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Retirement savings

December 04, 2013

What’s wrong with Canada’s pension system?

Four questions about our retirement income system that refuse to go away. And one blog post that puts it all into perspective.

Is our country’s retirement income system delivering a viable financial future to Canadians and can we count on it to continue to do so?

Our highly touted three-pillar system is straightforward enough. Pillar one provides government-funded benefits on a universal basis to Canadian seniors. This includes Old Age Security, the Guaranteed Income Supplement and a spousal/common-law partner allowance. The Canada Pension Plan (CPP) and Quebec Pension Plan make up the second pillar. The third is a mix of employer-sponsored and individually accumulated retirement savings.

But there is a mountain of complexity resting on this simple structure. I’ve been writing about pensions in this country since 1996, and the debate over our retirement income system has never let up.

Four big-picture questions:

1. What can be done to incentivize Canadians to save more?

Arguably, enough has been done already. The tax benefits provided by registered accounts like the Registered Retirement Savings Plan and Tax-Free Savings Account have nudged Canadians to save for many years. Sure, you could tweak the rules to further promote savings. But fundamentally, the system is effective in the sense that most Canadians (other than those with very low incomes) fail to save at their own peril.

2. What can be done to promote workplace pension coverage across the country?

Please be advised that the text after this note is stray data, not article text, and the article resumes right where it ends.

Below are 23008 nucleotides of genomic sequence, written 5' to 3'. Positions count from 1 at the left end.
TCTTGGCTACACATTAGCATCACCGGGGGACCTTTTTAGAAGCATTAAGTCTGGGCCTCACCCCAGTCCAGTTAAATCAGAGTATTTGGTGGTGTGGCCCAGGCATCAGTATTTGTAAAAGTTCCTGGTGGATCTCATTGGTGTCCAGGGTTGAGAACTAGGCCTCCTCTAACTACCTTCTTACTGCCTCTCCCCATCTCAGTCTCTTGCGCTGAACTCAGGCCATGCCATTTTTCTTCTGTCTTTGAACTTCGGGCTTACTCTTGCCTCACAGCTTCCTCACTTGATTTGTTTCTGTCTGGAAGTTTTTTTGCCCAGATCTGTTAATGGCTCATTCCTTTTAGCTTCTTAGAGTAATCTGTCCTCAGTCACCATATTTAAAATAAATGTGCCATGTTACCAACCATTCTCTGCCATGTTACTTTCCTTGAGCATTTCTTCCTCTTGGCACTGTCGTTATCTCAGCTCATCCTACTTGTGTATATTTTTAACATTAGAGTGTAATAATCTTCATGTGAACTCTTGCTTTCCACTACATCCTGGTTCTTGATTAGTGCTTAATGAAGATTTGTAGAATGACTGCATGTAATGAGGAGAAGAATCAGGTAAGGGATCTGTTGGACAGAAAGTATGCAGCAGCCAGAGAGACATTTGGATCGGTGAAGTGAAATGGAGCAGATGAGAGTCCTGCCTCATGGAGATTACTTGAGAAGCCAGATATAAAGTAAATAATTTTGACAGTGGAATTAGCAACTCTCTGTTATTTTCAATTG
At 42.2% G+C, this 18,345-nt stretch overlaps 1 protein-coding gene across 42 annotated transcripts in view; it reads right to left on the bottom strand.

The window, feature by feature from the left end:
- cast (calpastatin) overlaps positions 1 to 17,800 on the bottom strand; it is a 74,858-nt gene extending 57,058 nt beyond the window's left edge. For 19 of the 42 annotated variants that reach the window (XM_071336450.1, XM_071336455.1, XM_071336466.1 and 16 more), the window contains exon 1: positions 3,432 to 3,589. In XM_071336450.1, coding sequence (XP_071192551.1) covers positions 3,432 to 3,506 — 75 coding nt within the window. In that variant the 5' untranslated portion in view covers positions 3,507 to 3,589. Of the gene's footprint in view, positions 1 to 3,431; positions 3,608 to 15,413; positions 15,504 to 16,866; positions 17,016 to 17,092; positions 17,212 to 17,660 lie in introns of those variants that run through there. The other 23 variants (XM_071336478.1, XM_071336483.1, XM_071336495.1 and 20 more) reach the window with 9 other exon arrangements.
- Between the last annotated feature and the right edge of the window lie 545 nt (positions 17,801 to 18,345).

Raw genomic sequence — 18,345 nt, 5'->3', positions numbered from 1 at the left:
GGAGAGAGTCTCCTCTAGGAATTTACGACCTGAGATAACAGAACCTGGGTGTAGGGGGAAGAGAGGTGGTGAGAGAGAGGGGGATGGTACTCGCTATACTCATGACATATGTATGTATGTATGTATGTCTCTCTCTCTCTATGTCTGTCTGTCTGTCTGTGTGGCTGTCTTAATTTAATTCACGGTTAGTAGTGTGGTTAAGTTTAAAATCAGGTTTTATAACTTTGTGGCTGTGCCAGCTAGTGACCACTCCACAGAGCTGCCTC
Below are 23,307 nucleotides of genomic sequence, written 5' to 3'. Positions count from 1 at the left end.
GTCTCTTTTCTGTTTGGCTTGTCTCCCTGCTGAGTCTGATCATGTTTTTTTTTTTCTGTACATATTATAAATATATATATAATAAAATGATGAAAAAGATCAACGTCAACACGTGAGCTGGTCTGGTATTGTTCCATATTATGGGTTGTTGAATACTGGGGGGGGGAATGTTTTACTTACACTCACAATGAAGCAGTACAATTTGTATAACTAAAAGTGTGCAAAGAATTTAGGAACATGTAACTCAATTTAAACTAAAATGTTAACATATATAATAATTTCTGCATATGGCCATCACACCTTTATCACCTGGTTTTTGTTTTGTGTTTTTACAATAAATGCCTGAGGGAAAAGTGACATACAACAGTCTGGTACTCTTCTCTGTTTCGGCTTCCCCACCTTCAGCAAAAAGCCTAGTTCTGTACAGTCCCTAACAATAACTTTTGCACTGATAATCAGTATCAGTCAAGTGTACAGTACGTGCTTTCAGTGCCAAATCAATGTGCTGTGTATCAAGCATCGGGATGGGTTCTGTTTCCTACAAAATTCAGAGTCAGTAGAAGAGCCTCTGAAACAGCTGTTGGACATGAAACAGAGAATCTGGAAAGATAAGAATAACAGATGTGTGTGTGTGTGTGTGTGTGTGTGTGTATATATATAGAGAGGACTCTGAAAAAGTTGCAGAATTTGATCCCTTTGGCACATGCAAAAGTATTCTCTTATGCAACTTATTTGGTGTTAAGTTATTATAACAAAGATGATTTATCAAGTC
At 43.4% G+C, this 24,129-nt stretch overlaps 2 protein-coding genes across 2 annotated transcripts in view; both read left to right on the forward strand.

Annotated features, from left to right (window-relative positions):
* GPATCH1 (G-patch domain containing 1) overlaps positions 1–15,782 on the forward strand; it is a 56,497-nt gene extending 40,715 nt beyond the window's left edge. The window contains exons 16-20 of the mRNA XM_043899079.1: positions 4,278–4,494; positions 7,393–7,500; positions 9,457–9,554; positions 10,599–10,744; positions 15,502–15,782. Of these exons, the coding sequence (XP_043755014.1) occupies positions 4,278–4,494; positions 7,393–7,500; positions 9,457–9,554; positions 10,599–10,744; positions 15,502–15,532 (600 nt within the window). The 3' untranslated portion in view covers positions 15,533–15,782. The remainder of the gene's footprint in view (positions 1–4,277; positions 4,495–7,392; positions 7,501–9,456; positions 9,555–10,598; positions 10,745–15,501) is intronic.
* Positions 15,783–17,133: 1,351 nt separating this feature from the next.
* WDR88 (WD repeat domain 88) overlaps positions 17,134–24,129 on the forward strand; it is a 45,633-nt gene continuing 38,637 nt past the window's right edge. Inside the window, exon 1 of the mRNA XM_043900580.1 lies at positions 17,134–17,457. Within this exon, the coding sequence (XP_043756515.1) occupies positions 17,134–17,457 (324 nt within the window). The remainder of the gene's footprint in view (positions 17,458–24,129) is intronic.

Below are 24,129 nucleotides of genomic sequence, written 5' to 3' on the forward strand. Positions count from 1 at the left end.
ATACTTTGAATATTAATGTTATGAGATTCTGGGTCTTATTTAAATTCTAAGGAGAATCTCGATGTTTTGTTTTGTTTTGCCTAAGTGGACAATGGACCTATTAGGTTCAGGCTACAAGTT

Again, tax incentives work. Those in place to promote employer sponsorship have had a positive effect. The marketplace works, too. Employers that have to compete for talent depend on deferred compensation — employee health benefits and retirement plans — to lure talent. Industry studies consistently show that these have an impact on Canadians’ decisions to join (or not join) a company. The real gap in this area is with small employers who feel they need not offer retirement plans to compete for talent or who can’t afford to do it on their own. The Pooled Registered Pension Plan makes a lot of sense, in my opinion.

3. What should be done to maintain a level of defined benefit (DB) pension plan coverage?

Many argue that decisions by employers to stop offering membership in their DB funds to new employees will have a significantly detrimental effect on the financial well-being of future retirees. This is a fair point, but it’s a bit academic. DB plans — which guarantee a level of retirement income to members based on calculations that typically factor in years of service and salary earned, regardless of the investment returns those pension assets earn for the employer that sponsors the plan — are expensive to operate. Saying employers should continue sponsoring DB funds is no different than saying companies should pay better salaries. You can make an argument for it, but you can’t ignore the costs involved. For many employers, defined contribution plans are a more affordable, sensible alternative.

4. Should more be provided in the way of government-funded benefits?

Does Canada need more CPP? Again, easy to answer in theory. But of course a bigger CPP promise comes with bigger CPP contributions, probably from you and your employer. That’s a problematic solution in this economy.

Amidst the frustrating complexity, my friend Lee Anne Davies over at Agenomics sent me a link to a refreshing piece she has to offer on the subject. It’s a little early to call it a holiday season post, but it absolutely works on that level. For me, it’s also a compelling reminder about why all of this matters so much.

Please check out Poverty risks for those aged 65 and older and let Lee Anne know how much you enjoyed her take.

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